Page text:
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Please help me understand this.
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JonMarsh

No tutorial video has shown me how to work with multiplying or defining functions with parameters. Does anyone have an example that this lesson is trying to teach me?
repl.it - easy-1 - Google Chrome 1_1_2020 1_58_04 PM

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HaydenFuller1
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JonMarsh
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Highwayman

Looks like python..
ok.. um.

When defining a function in python, simply state it with the def key word like so.

def func_name (param1,param2,param3): # stuff # stuff # stuff return # either a val or no val at all # Done.
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JonMarsh

this is what I have....what am I doing wrong?
repl.it - easy-1 - Google Chrome 1_3_2020 2_29_03 PM
@Highwayman

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Highwayman

@JonMarsh actually that looks like js in which case I will have to show you because all you syntax is correct but it ins’t doing what they asked at all. Let me walk you through it.

first, you define your function as you have:

function productOfValues(obj){ // ... }

(I will use obj instead of object since object is too close to the Object keyword)

Now that we have a function with an object guaranteed to have only numbers in it, we figure out a way to loop through the object. To do this we will use to super cool features of the Js language: the of keyword and the Object.keys() function.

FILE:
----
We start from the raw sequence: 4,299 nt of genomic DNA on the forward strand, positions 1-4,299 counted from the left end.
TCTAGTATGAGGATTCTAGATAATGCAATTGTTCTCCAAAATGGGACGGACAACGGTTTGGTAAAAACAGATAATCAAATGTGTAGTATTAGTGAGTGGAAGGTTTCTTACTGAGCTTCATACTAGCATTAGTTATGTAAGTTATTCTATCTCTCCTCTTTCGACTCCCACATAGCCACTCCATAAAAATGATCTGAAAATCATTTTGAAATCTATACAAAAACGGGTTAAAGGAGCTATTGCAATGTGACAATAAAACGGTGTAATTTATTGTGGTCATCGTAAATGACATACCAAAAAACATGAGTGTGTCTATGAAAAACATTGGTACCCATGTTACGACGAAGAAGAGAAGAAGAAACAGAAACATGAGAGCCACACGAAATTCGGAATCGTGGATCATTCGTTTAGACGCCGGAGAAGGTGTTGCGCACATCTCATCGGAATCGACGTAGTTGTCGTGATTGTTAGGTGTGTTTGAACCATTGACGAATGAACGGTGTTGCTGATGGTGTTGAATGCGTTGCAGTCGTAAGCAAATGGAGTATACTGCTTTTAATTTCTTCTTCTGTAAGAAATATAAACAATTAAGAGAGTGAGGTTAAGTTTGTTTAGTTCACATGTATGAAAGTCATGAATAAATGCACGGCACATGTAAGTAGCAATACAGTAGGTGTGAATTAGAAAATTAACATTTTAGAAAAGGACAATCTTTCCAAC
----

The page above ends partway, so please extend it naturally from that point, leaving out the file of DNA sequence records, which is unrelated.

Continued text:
There are many ways to use the for loop, on of these ways is called a ranged based for loop, this involves the of operator. Basically the way you use the of operator is when you declare a for loop and the var inside of it, instead of initializing the var to a number you say of and then the name of the array your going to be looping though. The var then automatically holds the next value of the array in the loop throughout. It’s quite handy. Here’s an example:

var arr = [ "Hello,", " ", "World!", "\n", "How", " ", "are", " ", "you?" ]; for(var i of arr){ // now i will be the next element each time. console.log(i); }

That will output

Hello, World! How are you?

The Object.keys() function takes a single json object and returns an array with all the current valid keys/members of that object.
Here’s an example:

var obj = { 'key1':'hello', 'key2': [ "keis", "loop", 46 ], 'Bob': 34, '14' : 'jk' }; Object.keys(obj); // => [ "key1", "key2", "Bob", "14" ]

Now we are going to use the of keyword to loop through all the keys generated by the object.keys() function to multiply the members together and return the result.

function productOfValues(obj){ var product = 1; for(var key of Object.keys(obj)){ product *= obj[ key ]; } return product; }

Yay.

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JonMarsh

wow very in depth, thank you. I will see if I can understand [email protected]

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JonMarsh

what is "i" again? what does it [email protected]

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Highwayman

@JonMarsh maybe. I still don’t know what language you are using so that’s js. What language are you using?

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Highwayman

@JonMarsh i is just a representation of the first variable you declare for that for loop. It’s a super popular convention actually to name that variable i.
for(var i = 0;i < 10;i++) // the var could be named anything, but I was calling it i.